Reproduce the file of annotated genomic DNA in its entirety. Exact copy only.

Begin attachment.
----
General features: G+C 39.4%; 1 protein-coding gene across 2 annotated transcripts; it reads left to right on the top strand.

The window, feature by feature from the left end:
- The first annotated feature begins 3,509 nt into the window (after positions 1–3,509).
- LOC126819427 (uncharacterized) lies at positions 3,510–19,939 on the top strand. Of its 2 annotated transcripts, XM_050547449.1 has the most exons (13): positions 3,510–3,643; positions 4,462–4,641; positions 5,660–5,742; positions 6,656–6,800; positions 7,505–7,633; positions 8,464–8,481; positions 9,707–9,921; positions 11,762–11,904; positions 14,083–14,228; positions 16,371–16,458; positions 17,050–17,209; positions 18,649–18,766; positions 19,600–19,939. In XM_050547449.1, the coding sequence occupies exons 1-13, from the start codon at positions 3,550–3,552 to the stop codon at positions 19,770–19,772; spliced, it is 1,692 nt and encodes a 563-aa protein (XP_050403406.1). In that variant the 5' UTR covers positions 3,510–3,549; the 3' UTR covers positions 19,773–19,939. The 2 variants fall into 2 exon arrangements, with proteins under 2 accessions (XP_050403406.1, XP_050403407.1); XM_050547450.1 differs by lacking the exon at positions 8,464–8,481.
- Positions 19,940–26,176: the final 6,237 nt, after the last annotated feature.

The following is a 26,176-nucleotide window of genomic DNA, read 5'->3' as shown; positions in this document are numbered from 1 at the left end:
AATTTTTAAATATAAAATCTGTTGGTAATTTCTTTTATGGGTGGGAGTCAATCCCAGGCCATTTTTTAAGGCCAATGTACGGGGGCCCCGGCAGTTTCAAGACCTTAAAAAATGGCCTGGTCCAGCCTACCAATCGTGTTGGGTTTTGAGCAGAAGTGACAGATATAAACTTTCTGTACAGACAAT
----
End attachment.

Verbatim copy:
General features: G+C 39.4%; 1 protein-coding gene across 2 annotated transcripts; it reads left to right on the top strand.

The window, feature by feature from the left end:
- The first annotated feature begins 3,509 nt into the window (after positions 1–3,509).
- LOC126819427 (uncharacterized) lies at positions 3,510–19,939 on the top strand. Of its 2 annotated transcripts, XM_050547449.1 has the most exons (13): positions 3,510–3,643; positions 4,462–4,641; positions 5,660–5,742; positions 6,656–6,800; positions 7,505–7,633; positions 8,464–8,481; positions 9,707–9,921; positions 11,762–11,904; positions 14,083–14,228; positions 16,371–16,458; positions 17,050–17,209; positions 18,649–18,766; positions 19,600–19,939. In XM_050547449.1, the coding sequence occupies exons 1-13, from the start codon at positions 3,550–3,552 to the stop codon at positions 19,770–19,772; spliced, it is 1,692 nt and encodes a 563-aa protein (XP_050403406.1). In that variant the 5' UTR covers positions 3,510–3,549; the 3' UTR covers positions 19,773–19,939. The 2 variants fall into 2 exon arrangements, with proteins under 2 accessions (XP_050403406.1, XP_050403407.1); XM_050547450.1 differs by lacking the exon at positions 8,464–8,481.
- Positions 19,940–26,176: the final 6,237 nt, after the last annotated feature.

The following is a 26,176-nucleotide window of genomic DNA, read 5'->3' as shown; positions in this document are numbered from 1 at the left end:
AATTTTTAAATATAAAATCTGTTGGTAATTTCTTTTATGGGTGGGAGTCAATCCCAGGCCATTTTTTAAGGCCAATGTACGGGGGCCCCGGCAGTTTCAAGACCTTAAAAAATGGCCTGGTCCAGCCTACCAATCGTGTTGGGTTTTGAGCAGAAGTGACAGATATAAACTTTCTGTACAGACAAT